• Unconscious Actions Emanating From the Human Cerebral Cortex

      Eccles, John C.; The College at Brockport (1972-01-01)
      This paper presents some recent work of Roger Sperry and his associates on “split-brain cases.” The remarkable finding is that, after surgery, the actions that are programmed from one side of the cerebral cortex are not recognized by the other side of the cerebral cortex as belonging to the subject.
    • Understanding the Human World: Structure, Instruction and Deconstruction

      Caws, Peter (1999-01-01)
      This paper offers an account of the emergence of the human from the natural, for the species and for the individual. I show how human sciences are possible, and suggest some strategies for change based on the understanding that the human sciences provide.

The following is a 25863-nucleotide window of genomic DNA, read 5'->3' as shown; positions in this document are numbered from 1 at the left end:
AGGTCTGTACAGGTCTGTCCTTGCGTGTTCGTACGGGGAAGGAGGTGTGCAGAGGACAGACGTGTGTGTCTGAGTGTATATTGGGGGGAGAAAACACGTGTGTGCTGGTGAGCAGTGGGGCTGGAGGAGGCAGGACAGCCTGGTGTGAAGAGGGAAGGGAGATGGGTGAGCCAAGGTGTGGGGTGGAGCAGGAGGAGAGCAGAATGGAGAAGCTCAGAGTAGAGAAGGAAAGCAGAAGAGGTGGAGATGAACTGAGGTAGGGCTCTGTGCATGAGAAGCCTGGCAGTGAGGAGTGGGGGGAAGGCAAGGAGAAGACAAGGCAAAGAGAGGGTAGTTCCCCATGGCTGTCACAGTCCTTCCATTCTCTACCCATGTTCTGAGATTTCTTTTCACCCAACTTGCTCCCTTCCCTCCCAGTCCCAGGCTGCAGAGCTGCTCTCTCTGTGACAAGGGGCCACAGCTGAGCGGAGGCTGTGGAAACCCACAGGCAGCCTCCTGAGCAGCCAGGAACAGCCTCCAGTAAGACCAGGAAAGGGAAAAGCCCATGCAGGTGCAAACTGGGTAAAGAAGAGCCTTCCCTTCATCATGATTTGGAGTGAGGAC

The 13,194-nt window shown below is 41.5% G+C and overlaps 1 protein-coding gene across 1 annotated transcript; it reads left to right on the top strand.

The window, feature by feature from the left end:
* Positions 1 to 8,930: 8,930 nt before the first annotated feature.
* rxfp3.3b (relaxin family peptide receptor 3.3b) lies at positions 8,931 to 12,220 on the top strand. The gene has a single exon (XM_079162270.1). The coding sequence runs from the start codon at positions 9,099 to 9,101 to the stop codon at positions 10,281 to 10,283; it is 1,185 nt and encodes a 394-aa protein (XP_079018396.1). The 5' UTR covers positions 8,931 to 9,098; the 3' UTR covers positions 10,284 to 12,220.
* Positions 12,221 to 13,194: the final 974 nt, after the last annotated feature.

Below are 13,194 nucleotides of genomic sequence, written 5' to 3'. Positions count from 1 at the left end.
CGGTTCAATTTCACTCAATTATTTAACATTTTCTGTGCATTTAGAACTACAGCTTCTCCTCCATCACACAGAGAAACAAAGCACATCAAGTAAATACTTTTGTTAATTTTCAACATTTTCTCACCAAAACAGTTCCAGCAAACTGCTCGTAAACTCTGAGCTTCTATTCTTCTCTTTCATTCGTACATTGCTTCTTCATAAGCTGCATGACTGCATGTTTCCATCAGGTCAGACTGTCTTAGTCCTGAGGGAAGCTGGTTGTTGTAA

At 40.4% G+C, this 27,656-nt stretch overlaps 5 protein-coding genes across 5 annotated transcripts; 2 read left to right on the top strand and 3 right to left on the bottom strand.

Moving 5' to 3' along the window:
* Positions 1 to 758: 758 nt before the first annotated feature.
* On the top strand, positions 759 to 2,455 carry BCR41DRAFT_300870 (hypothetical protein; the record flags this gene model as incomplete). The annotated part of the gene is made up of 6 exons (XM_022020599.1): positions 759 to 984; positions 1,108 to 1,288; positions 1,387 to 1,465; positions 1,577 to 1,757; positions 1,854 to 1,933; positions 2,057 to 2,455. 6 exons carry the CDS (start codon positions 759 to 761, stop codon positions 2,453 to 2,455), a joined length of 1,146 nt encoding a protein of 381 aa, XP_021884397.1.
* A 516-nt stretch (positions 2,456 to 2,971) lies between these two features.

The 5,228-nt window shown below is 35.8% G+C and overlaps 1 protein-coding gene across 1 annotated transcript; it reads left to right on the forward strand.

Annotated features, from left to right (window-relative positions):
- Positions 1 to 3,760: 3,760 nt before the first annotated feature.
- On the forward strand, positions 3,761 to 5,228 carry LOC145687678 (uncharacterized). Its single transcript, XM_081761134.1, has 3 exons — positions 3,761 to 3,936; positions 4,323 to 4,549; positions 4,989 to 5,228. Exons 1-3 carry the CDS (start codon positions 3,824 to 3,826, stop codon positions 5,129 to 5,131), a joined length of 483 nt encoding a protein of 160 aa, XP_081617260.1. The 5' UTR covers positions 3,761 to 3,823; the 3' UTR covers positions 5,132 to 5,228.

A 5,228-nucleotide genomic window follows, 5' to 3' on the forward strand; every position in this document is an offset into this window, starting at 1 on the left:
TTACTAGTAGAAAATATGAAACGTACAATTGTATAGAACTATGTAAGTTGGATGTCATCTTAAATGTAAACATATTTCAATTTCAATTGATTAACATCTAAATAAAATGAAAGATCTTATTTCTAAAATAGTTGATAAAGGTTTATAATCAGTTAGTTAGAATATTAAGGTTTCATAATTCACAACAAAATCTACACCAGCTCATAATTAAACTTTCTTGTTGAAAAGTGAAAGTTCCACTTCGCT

• Values in Science and Science Education

      Michalos, Alex C.; University of Guelph (1973-01-01)
    • Virtue and Flourishing in Our Interpersonal Relationships

      Besser-Jones, Lorraine; Middlebury College (2011-01-01)
      The eudaimonistic thesis claims that being virtuous is a necessary aspect of the development of some important kind of happiness. To be true, it must be the case that virtue is associated with a kind of happiness that is clearly recognizable as something that we want, that we can appreciate as a good state for us to be in, that we can identify as a state of our own well-being. So here is the empirical question: in our ordinary experiences, is it the case that virtue is necessary to developing this kind of state? This is a very large, and very important, question. In this paper, I chip away at one piece of this question by exploring virtue’s role in mediating our relationships with others. Caring about others and treating them well is clearly part of being virtuous (no matter how we construe the virtues) and I think it is also one aspect of being virtuous that we can see to be an important part of our happiness—at least, in our non-skeptical moments.
    • Virtue Ethics

      Baier, Kurt; University of Pittsburgh (1982-01-01)
    • Vision and Dream in the Cinema

      Sparshott, F. E.; Victoria College, University of Toronto (1971-01-01)